The noted composer and lyricist Stephen Sondheim has died. The New York Times reports:
Stephen Sondheim, one of Broadway history’s songwriting titans, whose music and lyrics raised and reset the artistic standard for the American stage musical, died early Friday at his home in Roxbury, Conn. He was 91.
His lawyer and friend, F. Richard Pappas, announced the death. He said he did not know the cause but added that Mr. Sondheim had not been known to be ill and that the death was sudden. The day before, Mr. Sondheim had celebrated Thanksgiving with a dinner with friends in Roxbury, Mr. Pappas said.
An intellectually rigorous artist who perpetually sought new creative paths, Mr. Sondheim was the theater’s most revered and influential composer-lyricist of the last half of the 20th century, if not its most popular.
Stephen Sondheim, the dominant voice in American musical theater in the second half of the 20th century and the composer with the most Tony Awards, has died. He was 91. The Broadway icon died Friday, November 26th at his home in Roxbury, Conn. He was 91.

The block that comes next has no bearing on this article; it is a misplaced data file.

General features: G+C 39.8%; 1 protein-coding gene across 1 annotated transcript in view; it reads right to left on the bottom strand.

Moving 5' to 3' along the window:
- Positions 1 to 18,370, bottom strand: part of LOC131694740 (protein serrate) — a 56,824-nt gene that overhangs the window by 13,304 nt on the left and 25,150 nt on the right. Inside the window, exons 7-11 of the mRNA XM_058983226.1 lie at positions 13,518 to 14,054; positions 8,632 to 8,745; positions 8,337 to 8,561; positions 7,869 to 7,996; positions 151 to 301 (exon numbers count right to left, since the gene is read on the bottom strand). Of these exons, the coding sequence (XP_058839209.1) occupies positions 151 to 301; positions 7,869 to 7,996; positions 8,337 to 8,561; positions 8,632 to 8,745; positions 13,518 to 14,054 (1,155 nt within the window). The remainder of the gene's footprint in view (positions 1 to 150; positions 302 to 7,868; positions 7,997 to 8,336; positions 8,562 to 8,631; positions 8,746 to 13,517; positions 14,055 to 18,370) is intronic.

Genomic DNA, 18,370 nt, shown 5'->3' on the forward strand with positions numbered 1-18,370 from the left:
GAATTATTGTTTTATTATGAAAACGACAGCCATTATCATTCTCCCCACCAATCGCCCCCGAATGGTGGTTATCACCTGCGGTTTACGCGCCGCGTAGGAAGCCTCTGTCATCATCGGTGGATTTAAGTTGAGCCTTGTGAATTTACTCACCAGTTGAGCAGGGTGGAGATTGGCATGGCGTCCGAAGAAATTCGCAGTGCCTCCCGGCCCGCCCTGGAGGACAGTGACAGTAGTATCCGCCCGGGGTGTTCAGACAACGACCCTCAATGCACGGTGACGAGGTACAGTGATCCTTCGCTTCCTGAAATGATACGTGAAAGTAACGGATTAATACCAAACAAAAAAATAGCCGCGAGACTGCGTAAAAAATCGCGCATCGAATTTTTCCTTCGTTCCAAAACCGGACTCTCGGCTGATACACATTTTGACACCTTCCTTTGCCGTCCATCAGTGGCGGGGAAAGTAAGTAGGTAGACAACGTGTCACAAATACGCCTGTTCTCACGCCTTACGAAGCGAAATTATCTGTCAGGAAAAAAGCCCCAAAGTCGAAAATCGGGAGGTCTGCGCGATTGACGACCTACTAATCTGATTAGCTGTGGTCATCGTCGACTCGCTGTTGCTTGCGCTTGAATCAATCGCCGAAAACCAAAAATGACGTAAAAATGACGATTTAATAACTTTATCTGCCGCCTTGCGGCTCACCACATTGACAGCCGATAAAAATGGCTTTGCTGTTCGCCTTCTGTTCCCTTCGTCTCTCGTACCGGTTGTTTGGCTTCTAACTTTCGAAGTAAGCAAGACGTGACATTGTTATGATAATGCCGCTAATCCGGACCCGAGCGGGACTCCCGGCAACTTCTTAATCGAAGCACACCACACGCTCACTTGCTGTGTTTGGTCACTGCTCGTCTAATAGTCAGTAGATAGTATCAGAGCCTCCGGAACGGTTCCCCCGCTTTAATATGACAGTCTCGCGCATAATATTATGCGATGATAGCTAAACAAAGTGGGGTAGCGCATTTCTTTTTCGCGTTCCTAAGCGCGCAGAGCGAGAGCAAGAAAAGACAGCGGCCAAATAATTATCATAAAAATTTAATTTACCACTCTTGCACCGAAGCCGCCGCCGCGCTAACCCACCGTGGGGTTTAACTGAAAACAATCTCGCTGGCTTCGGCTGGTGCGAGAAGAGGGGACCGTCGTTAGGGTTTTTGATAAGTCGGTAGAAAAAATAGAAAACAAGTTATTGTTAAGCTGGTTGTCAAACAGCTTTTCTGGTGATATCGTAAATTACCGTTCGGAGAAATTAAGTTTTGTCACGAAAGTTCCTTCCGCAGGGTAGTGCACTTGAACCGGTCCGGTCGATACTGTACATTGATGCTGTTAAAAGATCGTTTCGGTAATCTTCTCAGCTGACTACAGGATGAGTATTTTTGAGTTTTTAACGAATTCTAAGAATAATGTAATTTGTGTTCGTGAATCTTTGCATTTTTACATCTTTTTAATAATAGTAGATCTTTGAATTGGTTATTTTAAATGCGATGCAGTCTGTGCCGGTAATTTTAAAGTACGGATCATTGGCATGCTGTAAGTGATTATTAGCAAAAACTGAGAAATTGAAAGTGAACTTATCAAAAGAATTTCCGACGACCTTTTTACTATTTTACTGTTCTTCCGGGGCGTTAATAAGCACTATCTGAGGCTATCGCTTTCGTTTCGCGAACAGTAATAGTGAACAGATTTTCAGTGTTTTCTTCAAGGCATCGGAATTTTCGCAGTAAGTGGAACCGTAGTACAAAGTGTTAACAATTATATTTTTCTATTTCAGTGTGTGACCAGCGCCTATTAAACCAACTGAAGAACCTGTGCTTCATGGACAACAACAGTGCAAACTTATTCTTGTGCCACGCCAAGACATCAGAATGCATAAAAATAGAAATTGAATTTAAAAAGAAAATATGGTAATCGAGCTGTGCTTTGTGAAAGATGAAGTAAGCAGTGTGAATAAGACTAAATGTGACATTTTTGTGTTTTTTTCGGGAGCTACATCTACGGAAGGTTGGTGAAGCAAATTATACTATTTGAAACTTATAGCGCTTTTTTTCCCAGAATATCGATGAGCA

His shows, from the comedic “A Funny Thing Happened on the Way to the Forum” to the ground-breaking “Company” to the operatic “Sweeney Todd” to the experimental “Pacific Overtures,” transformed the Broadway musical stage, influencing and advancing the medium. Sondheim, a protege of Oscar Hammerstein II, slowly moved away from that melodic tradition to incorporate complex and dissonant themes and structures of 20th century classical music into his works.
From West Side Story (lyricist) in 1957, Gypsy (lyricist) in 1959, to Road Show in 2008, Mr. Sondheim’s contributions can hardly be overstated. He was the most important figure in American musical theater of the post-war period.